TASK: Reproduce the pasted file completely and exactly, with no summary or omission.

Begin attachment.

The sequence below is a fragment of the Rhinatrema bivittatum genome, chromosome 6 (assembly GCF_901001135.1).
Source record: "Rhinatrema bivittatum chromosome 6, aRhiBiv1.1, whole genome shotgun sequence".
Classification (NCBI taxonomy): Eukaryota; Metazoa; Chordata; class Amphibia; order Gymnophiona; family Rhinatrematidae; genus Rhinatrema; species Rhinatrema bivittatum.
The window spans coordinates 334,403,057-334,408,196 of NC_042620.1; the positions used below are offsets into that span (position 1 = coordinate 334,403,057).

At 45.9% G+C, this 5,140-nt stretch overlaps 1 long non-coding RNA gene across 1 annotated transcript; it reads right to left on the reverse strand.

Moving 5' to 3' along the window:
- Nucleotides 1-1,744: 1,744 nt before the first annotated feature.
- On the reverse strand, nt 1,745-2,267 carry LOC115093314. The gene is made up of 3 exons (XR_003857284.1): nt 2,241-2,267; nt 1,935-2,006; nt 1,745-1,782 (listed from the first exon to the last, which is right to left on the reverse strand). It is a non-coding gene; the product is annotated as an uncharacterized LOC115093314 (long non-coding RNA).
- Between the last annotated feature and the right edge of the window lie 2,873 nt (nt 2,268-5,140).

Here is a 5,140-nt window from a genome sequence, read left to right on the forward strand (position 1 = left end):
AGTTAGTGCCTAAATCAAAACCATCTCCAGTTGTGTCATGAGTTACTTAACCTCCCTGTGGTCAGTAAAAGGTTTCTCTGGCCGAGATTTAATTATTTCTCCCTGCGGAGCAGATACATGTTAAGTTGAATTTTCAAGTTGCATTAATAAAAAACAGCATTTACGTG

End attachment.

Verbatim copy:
The sequence below is a fragment of the Rhinatrema bivittatum genome, chromosome 6 (assembly GCF_901001135.1).
Source record: "Rhinatrema bivittatum chromosome 6, aRhiBiv1.1, whole genome shotgun sequence".
Classification (NCBI taxonomy): Eukaryota; Metazoa; Chordata; class Amphibia; order Gymnophiona; family Rhinatrematidae; genus Rhinatrema; species Rhinatrema bivittatum.
The window spans coordinates 334,403,057-334,408,196 of NC_042620.1; the positions used below are offsets into that span (position 1 = coordinate 334,403,057).

At 45.9% G+C, this 5,140-nt stretch overlaps 1 long non-coding RNA gene across 1 annotated transcript; it reads right to left on the reverse strand.

Moving 5' to 3' along the window:
- Nucleotides 1-1,744: 1,744 nt before the first annotated feature.
- On the reverse strand, nt 1,745-2,267 carry LOC115093314. The gene is made up of 3 exons (XR_003857284.1): nt 2,241-2,267; nt 1,935-2,006; nt 1,745-1,782 (listed from the first exon to the last, which is right to left on the reverse strand). It is a non-coding gene; the product is annotated as an uncharacterized LOC115093314 (long non-coding RNA).
- Between the last annotated feature and the right edge of the window lie 2,873 nt (nt 2,268-5,140).

Here is a 5,140-nt window from a genome sequence, read left to right on the forward strand (position 1 = left end):
AGTTAGTGCCTAAATCAAAACCATCTCCAGTTGTGTCATGAGTTACTTAACCTCCCTGTGGTCAGTAAAAGGTTTCTCTGGCCGAGATTTAATTATTTCTCCCTGCGGAGCAGATACATGTTAAGTTGAATTTTCAAGTTGCATTAATAAAAAACAGCATTTACGTG